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2019 Classic Film Series


In 2019 celebrate ten years of the Park Ridge Public Library Classic Film Series. Since 2009 and the inaugural Film Noir series, we’ve worked to bring you the best (and often neglected) examples of classic film. We’ve covered many diverse themes and subjects over the years, but through it all, the one constant has been our core group of regular patrons. They have been there to support us every Thursday night. We hope to see them all once again-- as well as some new faces-- when we circle the globe with World Cinema. Get your passports ready!
In their home countries, the films were titled La Regle du Jeu, Ladri di biciclette, and Det sjunde inseglet. We know them as The Rules of the Game, Bicycle Thieves, and The Seventh Seal. These films, as well as the others in the series, are rightly considered masterpieces in the art of cinema. Whether you saw them long ago or are experiencing them for the first time, we invite you to join us in the meeting room. In addition to profiling key directors, World Cinema will explore the various artistic movements, such as German Expressionism, Italian Neo-Realism, and the French New Wave. We’ll also return to our origins with a film noir, Stray Dog, made by the Japanese master, Akira Kurosawa.
We begin our three-month journey in Germany on March 7 with Fritz Lang’s supernatural fantasy Destiny, which tells the tale of a young woman who, after meeting Death incarnate, is given a chance to save her dead lover. Theatre organist Jay Warren will join us as a special guest. “In addition to being the face of the Silent Film Society of Chicago, Jay performs the pre-show music for us at the Pickwick Theatre,” explains program host Matthew C. Hoffman. “This will be his first time performing at the Library. He’ll bring his digital organ and play an original score for Destiny.”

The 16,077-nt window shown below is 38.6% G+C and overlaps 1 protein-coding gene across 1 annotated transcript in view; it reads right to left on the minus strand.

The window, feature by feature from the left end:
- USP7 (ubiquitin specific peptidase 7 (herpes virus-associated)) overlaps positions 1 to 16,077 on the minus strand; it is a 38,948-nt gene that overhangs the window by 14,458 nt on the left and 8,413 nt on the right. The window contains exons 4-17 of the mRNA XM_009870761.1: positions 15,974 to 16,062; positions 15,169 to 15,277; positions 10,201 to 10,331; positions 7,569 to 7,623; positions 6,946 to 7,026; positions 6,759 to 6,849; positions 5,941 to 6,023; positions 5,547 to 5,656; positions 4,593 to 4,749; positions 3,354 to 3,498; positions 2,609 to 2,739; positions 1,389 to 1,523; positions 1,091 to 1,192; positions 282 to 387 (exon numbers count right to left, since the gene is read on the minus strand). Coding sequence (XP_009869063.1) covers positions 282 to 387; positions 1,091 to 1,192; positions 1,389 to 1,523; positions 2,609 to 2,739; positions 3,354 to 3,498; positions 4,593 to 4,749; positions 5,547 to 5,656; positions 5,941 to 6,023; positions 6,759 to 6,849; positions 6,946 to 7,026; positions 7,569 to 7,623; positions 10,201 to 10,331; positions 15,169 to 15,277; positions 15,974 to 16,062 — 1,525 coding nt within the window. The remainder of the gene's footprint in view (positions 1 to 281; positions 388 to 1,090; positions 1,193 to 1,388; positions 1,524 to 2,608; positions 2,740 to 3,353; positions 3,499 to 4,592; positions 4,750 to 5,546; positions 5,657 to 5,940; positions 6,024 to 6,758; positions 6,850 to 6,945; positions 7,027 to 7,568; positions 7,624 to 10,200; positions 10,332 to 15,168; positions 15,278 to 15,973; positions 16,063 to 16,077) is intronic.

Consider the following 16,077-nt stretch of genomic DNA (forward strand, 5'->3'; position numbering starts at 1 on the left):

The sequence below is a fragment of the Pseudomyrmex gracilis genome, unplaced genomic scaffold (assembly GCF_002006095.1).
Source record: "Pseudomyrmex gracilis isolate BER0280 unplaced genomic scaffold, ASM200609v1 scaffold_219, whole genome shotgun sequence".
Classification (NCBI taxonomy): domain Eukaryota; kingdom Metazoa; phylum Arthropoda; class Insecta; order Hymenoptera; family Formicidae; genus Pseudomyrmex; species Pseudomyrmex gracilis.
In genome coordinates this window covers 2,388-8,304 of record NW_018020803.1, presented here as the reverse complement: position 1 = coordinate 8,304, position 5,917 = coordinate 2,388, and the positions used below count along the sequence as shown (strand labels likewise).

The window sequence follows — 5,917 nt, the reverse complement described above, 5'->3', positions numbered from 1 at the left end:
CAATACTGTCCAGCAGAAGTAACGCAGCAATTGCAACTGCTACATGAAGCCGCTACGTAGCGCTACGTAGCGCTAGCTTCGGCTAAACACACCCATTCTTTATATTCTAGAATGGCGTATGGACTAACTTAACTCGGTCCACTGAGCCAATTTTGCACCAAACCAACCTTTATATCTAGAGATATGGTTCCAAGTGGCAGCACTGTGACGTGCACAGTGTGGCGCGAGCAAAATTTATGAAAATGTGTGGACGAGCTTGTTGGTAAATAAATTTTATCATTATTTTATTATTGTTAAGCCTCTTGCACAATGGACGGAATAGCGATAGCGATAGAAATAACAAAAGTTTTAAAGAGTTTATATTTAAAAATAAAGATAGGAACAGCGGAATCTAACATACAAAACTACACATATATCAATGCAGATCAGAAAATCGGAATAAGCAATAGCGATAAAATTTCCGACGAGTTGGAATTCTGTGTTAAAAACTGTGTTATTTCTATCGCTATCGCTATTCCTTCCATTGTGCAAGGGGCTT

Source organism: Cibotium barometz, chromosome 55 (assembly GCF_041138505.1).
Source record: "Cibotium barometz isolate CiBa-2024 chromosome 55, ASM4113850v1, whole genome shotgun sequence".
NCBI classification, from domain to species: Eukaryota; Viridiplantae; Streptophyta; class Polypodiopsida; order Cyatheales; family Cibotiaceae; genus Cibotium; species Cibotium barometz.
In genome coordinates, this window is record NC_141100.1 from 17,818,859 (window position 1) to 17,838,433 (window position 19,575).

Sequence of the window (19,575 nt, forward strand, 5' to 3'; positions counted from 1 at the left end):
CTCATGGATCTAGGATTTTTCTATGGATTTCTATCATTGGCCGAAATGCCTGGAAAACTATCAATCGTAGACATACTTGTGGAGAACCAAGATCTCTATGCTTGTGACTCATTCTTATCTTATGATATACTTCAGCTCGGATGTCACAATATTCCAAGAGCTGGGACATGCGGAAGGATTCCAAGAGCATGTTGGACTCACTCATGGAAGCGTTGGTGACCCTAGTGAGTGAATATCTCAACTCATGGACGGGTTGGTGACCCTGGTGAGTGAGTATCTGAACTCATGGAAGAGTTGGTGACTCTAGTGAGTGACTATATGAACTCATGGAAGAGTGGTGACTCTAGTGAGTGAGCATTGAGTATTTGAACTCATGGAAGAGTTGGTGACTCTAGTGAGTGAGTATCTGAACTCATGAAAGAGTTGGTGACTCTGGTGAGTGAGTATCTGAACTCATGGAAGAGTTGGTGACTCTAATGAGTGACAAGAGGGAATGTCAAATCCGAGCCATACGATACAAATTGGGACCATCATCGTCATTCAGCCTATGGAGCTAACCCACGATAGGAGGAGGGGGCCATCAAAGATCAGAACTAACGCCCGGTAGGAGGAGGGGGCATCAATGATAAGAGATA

Other highlights include Alfred Hitchcock’s The 39 Steps, Yasujiro Ozu’s Late Spring, and Federico Fellini’s La Strada, which won the very first Oscar for Best Foreign Language Film. A lesser-known title in the series is A Canterbury Tale, directed by British filmmakers Michael Powell and Emeric Pressburger. “During their peak years, this was their one commercial failure,” Hoffman said. “But perhaps no other film in their canon better reflects the traditions and spiritual values of the English people.”
The season concludes with a screening of Chimes At Midnight, directed by Orson Welles in Spain. No filmmaker presented Shakespeare on film like Welles, and we’re proud to end our series with one of the great American masters of cinematic technique.


March 7 through May 30 • 7PM

Film presentations begin at 7:00 p.m. with a special introduction by Matthew C. Hoffman. Doors open at 6:30 p.m.  |   Free. No registration required.

March 7: Destiny* (1921) 
Director: Fritz Lang [99 min.]
*Digital organ accompaniment by Jay Warren.
March 14: The 39 Steps (1935)
Director: Alfred Hitchcock [87 min.]
March 21: Alexander Nevsky (1938)
Director: Sergei Eisenstein [111 min.]
March 28: The Rules of the Game (1939)
Director: Jean Renoir [110 min.]
April 4: A Canterbury Tale (1944)
Director: Michael Powell &
Emeric Pressburger [124 min.]
April 11: Bicycle Thieves (1948)
Director: Vittorio De Sica [93 min.]
April 18: Stray Dog (1949)
Director: Akira Kurosawa [122 min.]
April 25: Late Spring (1949)
Director: Yasujiro Ozu [108 min.]
May 9: La Strada (1954)
Director: Federico Fellini [104 min.]
May 16: The Seventh Seal (1957)
Director: Ingmar Bergman [96 min.]
May 23: Jules and Jim (1962)
Director: Francois Truffaut [105 min.]
May 30: Chimes At Midnight (1965)
Director: Orson Welles [119 min.]
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